The elder Waite, who passed away 20 years ago, was the league president for 12 years.

“I grew up in a household where that (volunteering) was the norm,” said Danny.

Maybe it’s only natural then that Danny would follow in his dad’s footsteps. The 45-year-old Dover High grad recently found out that he’s been named the winner of the the Eastern Region Pop Warner Volunteer of the Year Award.

The honor makes Waite a candidate for Pop Warner’s National Volunteer of the Year Award. The winner will be named in late May at Disney World.

Waite has been coaching football with the Dover-CR Raiders for the past five years. He’s led them to a record of 46-6, with one Eastern Regional championship and two trips to the East semifinals.

Waite was the defensive coordinator at Dover High when he stepped down to coach Pop Warner where his son, Nathan, was going to play.

“It’s been so rewarding because it’s been with my son and his friends,” said Waite. “I’ve got a great group of guys that coach with me. It’s kind of like a little family.”

That group of coaches includes Denny White, Kevin Truitt, Mike Townsend, Rob Saunders and Todd Moran, who have been together the past five years. Waite admits it wasn’t easy leaving high school coaching after 17 years.

“It was really a tough decision,” he said. “I had tears in my eyes thinking about leaving the high school. But I didn’t want my kids to go and have the game explained to them by somebody else and miss out on that opportunity of being with them. Now, looking back on it, it’s been a great decision.”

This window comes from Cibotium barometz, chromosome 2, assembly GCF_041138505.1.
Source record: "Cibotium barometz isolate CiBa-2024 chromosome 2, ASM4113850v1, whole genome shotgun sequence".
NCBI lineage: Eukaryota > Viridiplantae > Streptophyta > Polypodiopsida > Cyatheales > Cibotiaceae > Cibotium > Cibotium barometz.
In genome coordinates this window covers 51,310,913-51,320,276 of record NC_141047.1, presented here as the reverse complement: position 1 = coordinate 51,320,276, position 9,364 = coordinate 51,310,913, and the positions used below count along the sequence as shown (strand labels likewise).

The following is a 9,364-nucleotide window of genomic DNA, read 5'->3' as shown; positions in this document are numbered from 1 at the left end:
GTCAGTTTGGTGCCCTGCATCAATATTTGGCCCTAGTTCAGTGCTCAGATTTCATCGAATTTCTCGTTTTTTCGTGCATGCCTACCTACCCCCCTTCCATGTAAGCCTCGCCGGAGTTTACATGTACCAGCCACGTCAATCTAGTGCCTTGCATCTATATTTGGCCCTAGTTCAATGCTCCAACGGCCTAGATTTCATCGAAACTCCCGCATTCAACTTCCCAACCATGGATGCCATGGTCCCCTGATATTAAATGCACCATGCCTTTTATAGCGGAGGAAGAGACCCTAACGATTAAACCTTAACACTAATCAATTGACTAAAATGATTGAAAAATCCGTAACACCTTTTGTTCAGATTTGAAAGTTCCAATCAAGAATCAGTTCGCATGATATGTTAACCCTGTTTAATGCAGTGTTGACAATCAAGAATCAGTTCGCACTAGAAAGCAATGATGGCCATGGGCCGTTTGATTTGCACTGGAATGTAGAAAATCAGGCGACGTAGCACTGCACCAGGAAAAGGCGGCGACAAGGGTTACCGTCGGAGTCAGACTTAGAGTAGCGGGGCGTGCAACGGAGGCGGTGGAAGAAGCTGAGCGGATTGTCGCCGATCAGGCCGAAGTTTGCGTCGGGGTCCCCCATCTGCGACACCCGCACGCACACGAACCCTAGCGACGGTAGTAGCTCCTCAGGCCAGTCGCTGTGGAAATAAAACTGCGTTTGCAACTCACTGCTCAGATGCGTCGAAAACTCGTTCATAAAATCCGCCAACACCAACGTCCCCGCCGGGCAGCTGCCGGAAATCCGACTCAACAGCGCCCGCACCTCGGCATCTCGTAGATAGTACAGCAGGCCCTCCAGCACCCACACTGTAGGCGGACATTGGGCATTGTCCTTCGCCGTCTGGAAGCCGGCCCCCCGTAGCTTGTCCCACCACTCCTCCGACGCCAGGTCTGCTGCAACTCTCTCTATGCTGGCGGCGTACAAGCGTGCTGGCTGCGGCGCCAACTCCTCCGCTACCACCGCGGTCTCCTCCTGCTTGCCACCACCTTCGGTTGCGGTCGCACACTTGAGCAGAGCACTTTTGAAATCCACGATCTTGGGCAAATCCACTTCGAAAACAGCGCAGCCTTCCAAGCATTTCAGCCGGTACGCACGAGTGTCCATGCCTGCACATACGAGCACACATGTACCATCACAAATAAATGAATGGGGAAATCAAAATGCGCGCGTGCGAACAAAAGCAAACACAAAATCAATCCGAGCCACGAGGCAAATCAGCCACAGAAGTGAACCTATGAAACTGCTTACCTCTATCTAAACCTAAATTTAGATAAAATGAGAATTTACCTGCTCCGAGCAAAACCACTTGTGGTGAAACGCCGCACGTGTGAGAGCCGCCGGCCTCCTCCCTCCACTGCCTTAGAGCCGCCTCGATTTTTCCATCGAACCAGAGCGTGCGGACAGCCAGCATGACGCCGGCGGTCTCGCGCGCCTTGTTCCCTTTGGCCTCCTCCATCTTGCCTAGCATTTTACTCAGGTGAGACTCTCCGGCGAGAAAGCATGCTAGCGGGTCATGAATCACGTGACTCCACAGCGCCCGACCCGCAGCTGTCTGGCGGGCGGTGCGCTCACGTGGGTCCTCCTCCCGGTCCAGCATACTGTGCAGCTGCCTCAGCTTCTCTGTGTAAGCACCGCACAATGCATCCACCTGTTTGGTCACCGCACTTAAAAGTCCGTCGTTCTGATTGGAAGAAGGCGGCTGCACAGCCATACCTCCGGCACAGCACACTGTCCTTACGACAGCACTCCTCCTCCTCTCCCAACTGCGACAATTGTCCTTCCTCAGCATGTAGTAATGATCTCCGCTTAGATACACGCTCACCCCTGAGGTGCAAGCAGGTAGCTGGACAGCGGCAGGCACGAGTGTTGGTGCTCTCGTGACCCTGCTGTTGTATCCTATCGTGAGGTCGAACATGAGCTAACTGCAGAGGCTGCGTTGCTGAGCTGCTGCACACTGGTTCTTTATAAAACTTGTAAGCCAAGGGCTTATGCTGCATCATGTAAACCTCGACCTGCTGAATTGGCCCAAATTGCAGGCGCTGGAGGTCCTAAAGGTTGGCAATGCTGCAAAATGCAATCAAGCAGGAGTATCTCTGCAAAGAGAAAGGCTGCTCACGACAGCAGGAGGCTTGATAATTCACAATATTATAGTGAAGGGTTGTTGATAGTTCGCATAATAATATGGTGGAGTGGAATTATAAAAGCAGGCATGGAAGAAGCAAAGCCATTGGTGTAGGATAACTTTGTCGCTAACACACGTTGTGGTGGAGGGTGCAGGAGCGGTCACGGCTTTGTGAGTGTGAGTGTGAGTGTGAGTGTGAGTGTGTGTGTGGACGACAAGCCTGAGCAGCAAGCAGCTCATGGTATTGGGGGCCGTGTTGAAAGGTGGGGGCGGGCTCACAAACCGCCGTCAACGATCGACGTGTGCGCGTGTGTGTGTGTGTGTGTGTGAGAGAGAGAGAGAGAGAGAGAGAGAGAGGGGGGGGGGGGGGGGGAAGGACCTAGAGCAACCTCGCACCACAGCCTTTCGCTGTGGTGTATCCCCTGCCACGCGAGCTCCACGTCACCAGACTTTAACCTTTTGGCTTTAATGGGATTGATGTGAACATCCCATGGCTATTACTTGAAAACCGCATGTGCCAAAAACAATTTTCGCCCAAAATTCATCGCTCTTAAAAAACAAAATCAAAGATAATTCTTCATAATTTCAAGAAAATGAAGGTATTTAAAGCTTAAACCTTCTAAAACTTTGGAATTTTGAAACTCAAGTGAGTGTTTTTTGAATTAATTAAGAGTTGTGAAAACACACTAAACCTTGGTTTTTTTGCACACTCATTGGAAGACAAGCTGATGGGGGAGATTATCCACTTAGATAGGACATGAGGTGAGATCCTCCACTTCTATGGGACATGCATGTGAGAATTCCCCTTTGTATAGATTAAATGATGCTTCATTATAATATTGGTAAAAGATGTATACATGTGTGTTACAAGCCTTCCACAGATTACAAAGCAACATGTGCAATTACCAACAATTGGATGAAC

Odds & ends

•The Caesar Rodney High boys’ tennis program, led by coach Jim Harvey, has won its last 100 Henlopen Conference matches.

The Riders’ last league loss came against Dover in 2010.

•The Dave Reynolds Lacrosse Festival recently celebrated its 13th year with two days of games at Wesley College’s Miller Stadium.

The event, which is held in memory of the former CR player and Wesley coach, has raised over $20,000 in scholarship money. It is run by Reynolds’ parents, Jim and Jo Ann.

“It’s a special weekend for us,” Jim was quoted in a story on Wesley’s website, “People understand what it’s about. We think about Dave every day, but we set this up to honor him. This is his legacy.”

•Dave Reynolds’ brother, Mark, is the boys’ lacrosse head coach at St. Mark’s High. That’s a job that Dave once held.

Ron Allen and John Coveleski are back coaching lacrosse together again this spring with the Delaware Tech men’s program.

•Delaware has always been home for Tripp Keister. Certainly the Smyrna resident is going to like coming back here even more with the way his Potomac Nationals have been playing at Wilmington’s Frawley Stadium this year.

After beating the Blue Rocks, 5-2, on Friday, manager Keister and the Nats were 6-0 at Frawley in 2016. The two teams are slated to finish the weekend series today at 1:30 p.m.

•Downstate high school wrestling was well-represented among the award winners at the recent Delaware Wrestling Alliance banquet.

Milford’s Don Parsley (Division II) and Wilmington Charter’s Reese Rigby (Division I) were named the state head coaches of the year; Milford’s Luke Pierson was the Division II Assistant Coach of the Year; Caesar Rodney’s Mike Clavier won the Howard L. Duncan Scholarship; Delmar’s Nathaniel Vincent took home the Buddy Hurlock Scholarship; Smyrna’s Kalen Wilson won the Zane Robinson Memorial Scholarship; while Woodbridge manager Sara Davis won a DWA Special Recognition Award and scholarship.

Reach sports editor Andy Walter at walter@newszap.com